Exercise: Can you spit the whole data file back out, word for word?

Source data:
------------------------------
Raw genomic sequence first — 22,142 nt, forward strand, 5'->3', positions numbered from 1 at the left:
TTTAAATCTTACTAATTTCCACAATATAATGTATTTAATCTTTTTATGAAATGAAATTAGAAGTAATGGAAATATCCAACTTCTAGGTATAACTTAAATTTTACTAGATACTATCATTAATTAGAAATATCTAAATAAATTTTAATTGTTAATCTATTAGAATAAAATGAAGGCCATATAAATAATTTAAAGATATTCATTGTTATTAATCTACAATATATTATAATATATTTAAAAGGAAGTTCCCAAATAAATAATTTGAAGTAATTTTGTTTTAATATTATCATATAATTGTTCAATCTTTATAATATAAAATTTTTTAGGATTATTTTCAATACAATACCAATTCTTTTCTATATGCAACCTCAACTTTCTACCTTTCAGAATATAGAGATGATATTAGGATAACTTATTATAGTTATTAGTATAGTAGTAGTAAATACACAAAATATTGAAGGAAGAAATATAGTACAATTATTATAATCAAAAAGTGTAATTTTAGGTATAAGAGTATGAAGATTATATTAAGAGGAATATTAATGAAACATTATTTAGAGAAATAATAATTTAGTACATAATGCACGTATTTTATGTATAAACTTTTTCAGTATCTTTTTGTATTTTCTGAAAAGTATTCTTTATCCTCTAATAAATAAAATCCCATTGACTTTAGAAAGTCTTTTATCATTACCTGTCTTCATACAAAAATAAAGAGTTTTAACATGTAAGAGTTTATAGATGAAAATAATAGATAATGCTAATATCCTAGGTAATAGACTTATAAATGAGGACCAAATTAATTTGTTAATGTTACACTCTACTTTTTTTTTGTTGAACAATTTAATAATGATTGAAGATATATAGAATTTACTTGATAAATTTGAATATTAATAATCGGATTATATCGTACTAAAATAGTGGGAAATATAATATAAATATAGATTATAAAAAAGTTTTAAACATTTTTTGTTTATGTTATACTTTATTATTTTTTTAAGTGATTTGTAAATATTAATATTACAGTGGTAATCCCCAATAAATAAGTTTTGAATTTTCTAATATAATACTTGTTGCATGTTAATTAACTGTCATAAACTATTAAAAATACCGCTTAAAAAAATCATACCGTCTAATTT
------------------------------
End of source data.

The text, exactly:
Raw genomic sequence first — 22,142 nt, forward strand, 5'->3', positions numbered from 1 at the left:
TTTAAATCTTACTAATTTCCACAATATAATGTATTTAATCTTTTTATGAAATGAAATTAGAAGTAATGGAAATATCCAACTTCTAGGTATAACTTAAATTTTACTAGATACTATCATTAATTAGAAATATCTAAATAAATTTTAATTGTTAATCTATTAGAATAAAATGAAGGCCATATAAATAATTTAAAGATATTCATTGTTATTAATCTACAATATATTATAATATATTTAAAAGGAAGTTCCCAAATAAATAATTTGAAGTAATTTTGTTTTAATATTATCATATAATTGTTCAATCTTTATAATATAAAATTTTTTAGGATTATTTTCAATACAATACCAATTCTTTTCTATATGCAACCTCAACTTTCTACCTTTCAGAATATAGAGATGATATTAGGATAACTTATTATAGTTATTAGTATAGTAGTAGTAAATACACAAAATATTGAAGGAAGAAATATAGTACAATTATTATAATCAAAAAGTGTAATTTTAGGTATAAGAGTATGAAGATTATATTAAGAGGAATATTAATGAAACATTATTTAGAGAAATAATAATTTAGTACATAATGCACGTATTTTATGTATAAACTTTTTCAGTATCTTTTTGTATTTTCTGAAAAGTATTCTTTATCCTCTAATAAATAAAATCCCATTGACTTTAGAAAGTCTTTTATCATTACCTGTCTTCATACAAAAATAAAGAGTTTTAACATGTAAGAGTTTATAGATGAAAATAATAGATAATGCTAATATCCTAGGTAATAGACTTATAAATGAGGACCAAATTAATTTGTTAATGTTACACTCTACTTTTTTTTTGTTGAACAATTTAATAATGATTGAAGATATATAGAATTTACTTGATAAATTTGAATATTAATAATCGGATTATATCGTACTAAAATAGTGGGAAATATAATATAAATATAGATTATAAAAAAGTTTTAAACATTTTTTGTTTATGTTATACTTTATTATTTTTTTAAGTGATTTGTAAATATTAATATTACAGTGGTAATCCCCAATAAATAAGTTTTGAATTTTCTAATATAATACTTGTTGCATGTTAATTAACTGTCATAAACTATTAAAAATACCGCTTAAAAAAATCATACCGTCTAATTT